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HSJ Catch Up

This weekly email gives HSJ subscribers a vital update on the biggest stories in health. If you have been out of the office or otherwise just too busy to keep up, HSJ Catch Up will ensure you are still in the know.

One of the key planks of the 2012 Lansley reforms was to give clinical commissioning groups greater power to select different providers for services, whether public or private.

But a recent procurement process in the North West demonstrates that while that might still be the law, it often no longer works like that in practice.

Halton CCG had named One Primary Care – part of One Medical Group – as its preferred bidder to run two urgent treatment centres, following a recent tender process.

But the CCG was then threatened with a legal challenge from at least one of the incumbent NHS providers, and received a grumpy letter from GPs that had been involved in designing the £25m contract (and who were part of the NHS-led bid).

Charter seeks safety and fairness

The NHS does not have the best reputation when it comes to dealing with patient safety incidents and balancing the needs of both the patient and staff affected.

Time and time again stories have emerged of patients and their families not getting the answers they are entitled to under the NHS’s duty of candour, while – in some cases – staff have been unfairly thrown under the bus.

But now a new charter and additional guidance has been launched by the national body in charge of managing the costs of claims made against the NHS for clinical negligence.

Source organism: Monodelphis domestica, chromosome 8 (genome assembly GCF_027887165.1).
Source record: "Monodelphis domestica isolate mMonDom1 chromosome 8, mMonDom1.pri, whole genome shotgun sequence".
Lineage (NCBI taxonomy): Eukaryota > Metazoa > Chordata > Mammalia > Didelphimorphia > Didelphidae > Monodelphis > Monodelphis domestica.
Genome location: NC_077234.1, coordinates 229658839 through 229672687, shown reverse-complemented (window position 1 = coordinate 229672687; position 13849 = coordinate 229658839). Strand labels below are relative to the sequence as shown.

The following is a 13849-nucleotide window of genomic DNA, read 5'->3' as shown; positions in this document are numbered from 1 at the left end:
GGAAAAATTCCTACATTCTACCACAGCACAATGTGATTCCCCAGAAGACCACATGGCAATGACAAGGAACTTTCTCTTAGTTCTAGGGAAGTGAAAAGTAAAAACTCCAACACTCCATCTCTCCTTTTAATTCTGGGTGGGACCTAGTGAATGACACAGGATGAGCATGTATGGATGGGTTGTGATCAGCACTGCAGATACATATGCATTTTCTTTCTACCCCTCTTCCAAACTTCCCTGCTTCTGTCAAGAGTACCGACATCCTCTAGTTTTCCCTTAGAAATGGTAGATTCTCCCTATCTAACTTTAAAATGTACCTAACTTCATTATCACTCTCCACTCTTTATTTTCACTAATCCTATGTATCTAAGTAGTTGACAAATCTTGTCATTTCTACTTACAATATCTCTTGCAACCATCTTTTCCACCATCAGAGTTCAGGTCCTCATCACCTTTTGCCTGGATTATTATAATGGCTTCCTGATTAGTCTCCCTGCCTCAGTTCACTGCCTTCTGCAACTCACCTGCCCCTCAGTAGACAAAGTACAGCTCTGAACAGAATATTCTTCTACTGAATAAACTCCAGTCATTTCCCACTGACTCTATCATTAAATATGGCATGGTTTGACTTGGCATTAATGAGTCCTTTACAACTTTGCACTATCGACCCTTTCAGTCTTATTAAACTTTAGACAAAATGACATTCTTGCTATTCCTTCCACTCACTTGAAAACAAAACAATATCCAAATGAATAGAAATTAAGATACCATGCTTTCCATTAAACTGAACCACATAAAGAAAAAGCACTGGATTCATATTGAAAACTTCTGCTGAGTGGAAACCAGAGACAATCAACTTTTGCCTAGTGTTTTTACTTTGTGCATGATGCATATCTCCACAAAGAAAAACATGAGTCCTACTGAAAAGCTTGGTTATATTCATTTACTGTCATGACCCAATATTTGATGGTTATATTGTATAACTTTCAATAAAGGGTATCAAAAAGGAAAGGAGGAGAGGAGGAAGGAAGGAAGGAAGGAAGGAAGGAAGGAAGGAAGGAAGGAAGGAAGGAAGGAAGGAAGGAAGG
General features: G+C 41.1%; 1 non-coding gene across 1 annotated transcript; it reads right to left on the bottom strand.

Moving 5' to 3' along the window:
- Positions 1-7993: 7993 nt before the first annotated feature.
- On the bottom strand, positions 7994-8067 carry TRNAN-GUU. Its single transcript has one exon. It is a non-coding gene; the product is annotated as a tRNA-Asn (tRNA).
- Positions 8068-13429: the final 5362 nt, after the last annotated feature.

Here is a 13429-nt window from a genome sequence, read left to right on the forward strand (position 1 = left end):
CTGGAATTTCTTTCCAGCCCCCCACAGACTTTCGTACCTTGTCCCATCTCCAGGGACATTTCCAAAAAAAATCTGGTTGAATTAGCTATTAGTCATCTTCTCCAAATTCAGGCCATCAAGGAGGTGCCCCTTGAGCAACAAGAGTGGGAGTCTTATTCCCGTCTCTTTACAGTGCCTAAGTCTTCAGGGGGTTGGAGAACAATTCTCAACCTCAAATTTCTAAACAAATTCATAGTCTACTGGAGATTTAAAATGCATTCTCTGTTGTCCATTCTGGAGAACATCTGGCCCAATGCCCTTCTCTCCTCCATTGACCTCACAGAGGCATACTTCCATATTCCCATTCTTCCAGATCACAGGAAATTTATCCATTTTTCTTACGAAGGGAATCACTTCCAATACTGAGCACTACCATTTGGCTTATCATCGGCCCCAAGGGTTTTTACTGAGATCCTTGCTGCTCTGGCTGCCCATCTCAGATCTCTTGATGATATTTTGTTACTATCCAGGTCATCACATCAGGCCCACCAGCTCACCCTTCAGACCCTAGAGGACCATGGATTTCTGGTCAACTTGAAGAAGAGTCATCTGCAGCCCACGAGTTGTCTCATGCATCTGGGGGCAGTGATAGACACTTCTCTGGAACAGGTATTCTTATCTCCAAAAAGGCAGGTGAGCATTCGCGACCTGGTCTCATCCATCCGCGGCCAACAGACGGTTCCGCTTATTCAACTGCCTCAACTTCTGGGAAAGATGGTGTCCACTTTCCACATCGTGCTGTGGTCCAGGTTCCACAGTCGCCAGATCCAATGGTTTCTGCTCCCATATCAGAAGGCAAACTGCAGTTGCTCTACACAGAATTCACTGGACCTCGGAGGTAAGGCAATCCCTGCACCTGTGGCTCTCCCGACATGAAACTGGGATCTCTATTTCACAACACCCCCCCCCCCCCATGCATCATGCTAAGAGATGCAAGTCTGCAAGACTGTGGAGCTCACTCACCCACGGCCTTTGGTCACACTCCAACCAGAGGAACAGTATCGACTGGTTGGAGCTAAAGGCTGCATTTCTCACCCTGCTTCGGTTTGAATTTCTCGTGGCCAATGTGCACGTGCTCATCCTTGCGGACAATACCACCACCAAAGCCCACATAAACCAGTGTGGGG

NHS Resolution, formerly the NHS Litigation Authority, has drawn up the “Being Fair” charter in a bid to ensure trusts respond appropriately when a safety breach occurs.

The organisation hopes the charter could be a trigger for boards to change that.

Turning the tables

Not that long ago, Sir David Nicholson was sending missives to troubled NHS organisations, ordering them to get their house in order.

Now, the former NHS England chief executive (and national and regional chief) chairs a troubled hospital trust which is on the receiving end of such missives and which, under Sir David, has rejected its latest marching orders from the centre.

Worcestershire Hospitals Acute Trust is one of just four in England to have declined to agree to a control total – essentially a financial plan – with NHS England/Improvement for 2019-20.

The centre told the trust to hit a £64.4m deficit. The trust responded earlier this year by saying the most it could commit to was an £82.2m deficit. The trust has since shifted to £73m, but this is still well short of the saving the centre insists can be achieved.

In the dark

Frustration is growing among NHS procurement professionals about the lack of detail on savings expected from a new centralised purchasing model.

From April, trusts have had portions of tariff income withheld by NHS England. These amounts have been used to fund the operating costs of NHS Supply Chain, which has been reorganised in a bid to deliver savings for the NHS.

But NHS Supply Chain have recently told trusts a “system issue” was preventing the organisation from working out accurate savings forecasts.